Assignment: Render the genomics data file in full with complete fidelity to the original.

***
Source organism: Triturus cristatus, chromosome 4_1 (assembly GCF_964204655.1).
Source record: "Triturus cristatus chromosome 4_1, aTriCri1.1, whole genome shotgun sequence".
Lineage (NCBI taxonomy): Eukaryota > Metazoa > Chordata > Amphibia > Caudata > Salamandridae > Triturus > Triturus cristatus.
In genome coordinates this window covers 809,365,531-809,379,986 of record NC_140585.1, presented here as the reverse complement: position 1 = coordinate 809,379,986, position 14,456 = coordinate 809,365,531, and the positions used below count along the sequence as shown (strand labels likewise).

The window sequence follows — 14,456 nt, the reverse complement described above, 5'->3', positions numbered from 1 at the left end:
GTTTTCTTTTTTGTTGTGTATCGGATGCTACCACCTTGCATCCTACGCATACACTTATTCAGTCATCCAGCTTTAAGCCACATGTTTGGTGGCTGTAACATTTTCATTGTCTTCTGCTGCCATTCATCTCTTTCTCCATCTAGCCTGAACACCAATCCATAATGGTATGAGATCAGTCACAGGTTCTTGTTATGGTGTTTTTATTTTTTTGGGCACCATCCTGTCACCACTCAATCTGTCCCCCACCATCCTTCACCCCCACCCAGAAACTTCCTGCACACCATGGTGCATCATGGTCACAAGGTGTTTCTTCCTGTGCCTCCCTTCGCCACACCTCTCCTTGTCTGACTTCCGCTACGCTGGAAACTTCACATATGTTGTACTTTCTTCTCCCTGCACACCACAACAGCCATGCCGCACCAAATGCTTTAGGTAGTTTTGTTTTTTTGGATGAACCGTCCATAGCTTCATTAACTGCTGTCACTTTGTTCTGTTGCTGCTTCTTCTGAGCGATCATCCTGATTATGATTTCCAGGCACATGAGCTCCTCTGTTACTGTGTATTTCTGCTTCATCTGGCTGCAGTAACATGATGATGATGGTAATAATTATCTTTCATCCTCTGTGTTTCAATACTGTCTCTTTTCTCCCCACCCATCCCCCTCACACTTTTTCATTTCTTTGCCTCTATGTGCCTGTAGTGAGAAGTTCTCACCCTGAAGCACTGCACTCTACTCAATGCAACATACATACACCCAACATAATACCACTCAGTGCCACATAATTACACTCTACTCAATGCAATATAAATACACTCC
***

Source organism: Triturus cristatus, chromosome 4_1 (assembly GCF_964204655.1).
Source record: "Triturus cristatus chromosome 4_1, aTriCri1.1, whole genome shotgun sequence".
Lineage (NCBI taxonomy): Eukaryota > Metazoa > Chordata > Amphibia > Caudata > Salamandridae > Triturus > Triturus cristatus.
In genome coordinates this window covers 809,365,531-809,379,986 of record NC_140585.1, presented here as the reverse complement: position 1 = coordinate 809,379,986, position 14,456 = coordinate 809,365,531, and the positions used below count along the sequence as shown (strand labels likewise).

The window sequence follows — 14,456 nt, the reverse complement described above, 5'->3', positions numbered from 1 at the left end:
GTTTTCTTTTTTGTTGTGTATCGGATGCTACCACCTTGCATCCTACGCATACACTTATTCAGTCATCCAGCTTTAAGCCACATGTTTGGTGGCTGTAACATTTTCATTGTCTTCTGCTGCCATTCATCTCTTTCTCCATCTAGCCTGAACACCAATCCATAATGGTATGAGATCAGTCACAGGTTCTTGTTATGGTGTTTTTATTTTTTTGGGCACCATCCTGTCACCACTCAATCTGTCCCCCACCATCCTTCACCCCCACCCAGAAACTTCCTGCACACCATGGTGCATCATGGTCACAAGGTGTTTCTTCCTGTGCCTCCCTTCGCCACACCTCTCCTTGTCTGACTTCCGCTACGCTGGAAACTTCACATATGTTGTACTTTCTTCTCCCTGCACACCACAACAGCCATGCCGCACCAAATGCTTTAGGTAGTTTTGTTTTTTTGGATGAACCGTCCATAGCTTCATTAACTGCTGTCACTTTGTTCTGTTGCTGCTTCTTCTGAGCGATCATCCTGATTATGATTTCCAGGCACATGAGCTCCTCTGTTACTGTGTATTTCTGCTTCATCTGGCTGCAGTAACATGATGATGATGGTAATAATTATCTTTCATCCTCTGTGTTTCAATACTGTCTCTTTTCTCCCCACCCATCCCCCTCACACTTTTTCATTTCTTTGCCTCTATGTGCCTGTAGTGAGAAGTTCTCACCCTGAAGCACTGCACTCTACTCAATGCAACATACATACACCCAACATAATACCACTCAGTGCCACATAATTACACTCTACTCAATGCAATATAAATACACTCC